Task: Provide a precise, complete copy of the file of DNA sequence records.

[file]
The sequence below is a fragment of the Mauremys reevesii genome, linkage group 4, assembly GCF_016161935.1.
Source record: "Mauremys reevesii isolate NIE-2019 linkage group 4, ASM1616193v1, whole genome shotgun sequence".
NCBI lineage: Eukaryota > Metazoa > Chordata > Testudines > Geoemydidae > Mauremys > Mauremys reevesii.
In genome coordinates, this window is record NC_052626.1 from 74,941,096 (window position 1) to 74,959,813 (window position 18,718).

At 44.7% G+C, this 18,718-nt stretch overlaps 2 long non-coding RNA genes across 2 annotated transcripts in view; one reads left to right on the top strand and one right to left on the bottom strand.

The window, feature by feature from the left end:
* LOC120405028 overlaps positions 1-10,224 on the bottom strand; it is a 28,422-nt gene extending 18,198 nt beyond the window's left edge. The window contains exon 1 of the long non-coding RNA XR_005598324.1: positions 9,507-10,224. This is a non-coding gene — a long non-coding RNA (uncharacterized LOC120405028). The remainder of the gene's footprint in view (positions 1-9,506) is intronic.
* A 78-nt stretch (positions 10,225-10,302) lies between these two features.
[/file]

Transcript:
The sequence below is a fragment of the Mauremys reevesii genome, linkage group 4, assembly GCF_016161935.1.
Source record: "Mauremys reevesii isolate NIE-2019 linkage group 4, ASM1616193v1, whole genome shotgun sequence".
NCBI lineage: Eukaryota > Metazoa > Chordata > Testudines > Geoemydidae > Mauremys > Mauremys reevesii.
In genome coordinates, this window is record NC_052626.1 from 74,941,096 (window position 1) to 74,959,813 (window position 18,718).

At 44.7% G+C, this 18,718-nt stretch overlaps 2 long non-coding RNA genes across 2 annotated transcripts in view; one reads left to right on the top strand and one right to left on the bottom strand.

The window, feature by feature from the left end:
* LOC120405028 overlaps positions 1-10,224 on the bottom strand; it is a 28,422-nt gene extending 18,198 nt beyond the window's left edge. The window contains exon 1 of the long non-coding RNA XR_005598324.1: positions 9,507-10,224. This is a non-coding gene — a long non-coding RNA (uncharacterized LOC120405028). The remainder of the gene's footprint in view (positions 1-9,506) is intronic.
* A 78-nt stretch (positions 10,225-10,302) lies between these two features.